With his organ and a great choir he performed on two nights and the program looked really interesting. But this concert seems to have been a flop, at least according to a review (see AMZ 8, No. 35, 28.5.1806 p. 554). But nonetheless he set out to make the tunes available in print and soon afterwards the sheet music appeared - in 16 parts:
Polymelos. Ein nazional-karakteristisches Orgel-Koncert, in zwei Theilen, zu 16 verschiedenen Original-Stücken, aufgeführt, mit Zustimmung eines Chores von 80 Sängern im evangelischen Hofbethaus zu München, den 29. und 31sten März 1806, für's Fortepiano, mit willkürlicher Begleitung einer Violine und Violonzell gesetzt, variiert, und Ihro Majestät der regierenden Königin b. Baiern zugeeignet vom Abt Vogler, Falter, München,  (see Verzeichnis Falter, 1810, col. 43, Schafhäutl, No. 185, pp. 267-8)
Besides some Bavarian "Volkslieder", all written by himself, the Abbé included some of his old classics like the Chinese tune - now with a different story, he claimed to have deciphered it from missionaries' manuscripts -, the Air barbaresque, the African Romance, the Venetian Barcarole, a Swedish and a Finnish tune as well as a Scottish piece - that I haven't identified yet (see the incipit in: Denkmäler der Tonkunst 16/2, p. LIX) - and a Norwegian melody that he described as an "old air from the borders of Greenland"! He had as much fantasy as many later editors of "folksongs". One reviewer (in: AMZ 9, No. 24, 11.3.1807, pp. 382-7) discussed every single piece and paid his respect to Vogler's work:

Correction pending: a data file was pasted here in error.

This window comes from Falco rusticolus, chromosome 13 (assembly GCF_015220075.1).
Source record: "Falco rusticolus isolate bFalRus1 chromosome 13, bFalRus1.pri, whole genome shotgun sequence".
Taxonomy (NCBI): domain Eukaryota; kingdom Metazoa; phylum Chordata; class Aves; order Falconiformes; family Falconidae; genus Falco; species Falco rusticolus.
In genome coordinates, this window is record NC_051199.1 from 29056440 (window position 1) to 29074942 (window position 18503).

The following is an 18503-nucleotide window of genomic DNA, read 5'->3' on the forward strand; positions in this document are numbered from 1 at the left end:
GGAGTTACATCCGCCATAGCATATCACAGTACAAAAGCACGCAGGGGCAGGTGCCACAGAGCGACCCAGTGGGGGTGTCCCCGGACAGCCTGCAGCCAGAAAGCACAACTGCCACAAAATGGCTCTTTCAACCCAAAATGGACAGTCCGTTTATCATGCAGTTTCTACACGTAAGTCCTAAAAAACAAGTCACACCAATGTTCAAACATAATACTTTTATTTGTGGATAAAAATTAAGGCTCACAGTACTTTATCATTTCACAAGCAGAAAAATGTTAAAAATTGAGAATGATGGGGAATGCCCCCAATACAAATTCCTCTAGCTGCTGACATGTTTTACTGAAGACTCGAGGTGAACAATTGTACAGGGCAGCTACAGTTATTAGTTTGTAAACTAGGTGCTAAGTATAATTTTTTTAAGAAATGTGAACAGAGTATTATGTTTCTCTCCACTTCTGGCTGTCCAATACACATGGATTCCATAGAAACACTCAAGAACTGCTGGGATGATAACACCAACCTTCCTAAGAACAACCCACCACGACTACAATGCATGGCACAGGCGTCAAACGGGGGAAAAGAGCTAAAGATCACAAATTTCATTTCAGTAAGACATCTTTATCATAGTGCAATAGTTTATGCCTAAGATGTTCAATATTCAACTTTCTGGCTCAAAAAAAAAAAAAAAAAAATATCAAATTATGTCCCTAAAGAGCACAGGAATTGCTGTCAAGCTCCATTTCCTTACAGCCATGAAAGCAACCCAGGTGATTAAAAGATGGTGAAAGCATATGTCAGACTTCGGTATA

"Auch dem unmusikalischen Leser müssen die Nachrichten von einem musikalischen Werk interessieren, welches schon wegen seiner Originalität sich ein bleibendes Denkmal in der Geschichte der Kultur der Musik gestiftet hat" (p. 387).
Unfortunately his work was undeservedly forgotten and is rarely discussed today. Of course It should be clear that he was not yet systematically collecting and documenting the music of foreign countries and cultures (see Clausen, p. 35). He simply took what he liked and added it to his repertoire. But it was also more than simple musical exoticism. In fact he opened up this field and encouraged both his listeners and younger composers - like Carl Maria von Weber (see Leopold, p. 204; also Veit 1990, esp. pp. 232-241) - to broaden the perspective.
Vogler's work also reflected a general interest in these kind of comparative anthologies. At around this time Welsh composer and harpist Edward Jones (1752-1824) attempted something similar. In 1804 he published his Lyric Airs. Consisting of Specimens of Greek, Albanian, Turkish, Arabian, Persian, Chinese and Moorish National Songs and Melodies (available at the Internet Archive) and he claimed on the title page that it was the "first selection of this kind ever yet offered to the public". A second collection, Terpsichore's banquet, or, Select Beauties of Various National Melodies with for example Spanish, Maltese, Russian, Armenian and Hindostan melodies came out a couple of years later (c. 1813, see the tracklist in the catalog of the NYPL; see now in this blog: Edward Jones & His Collections of National Airs (1784-1821) - What Is Available Online?)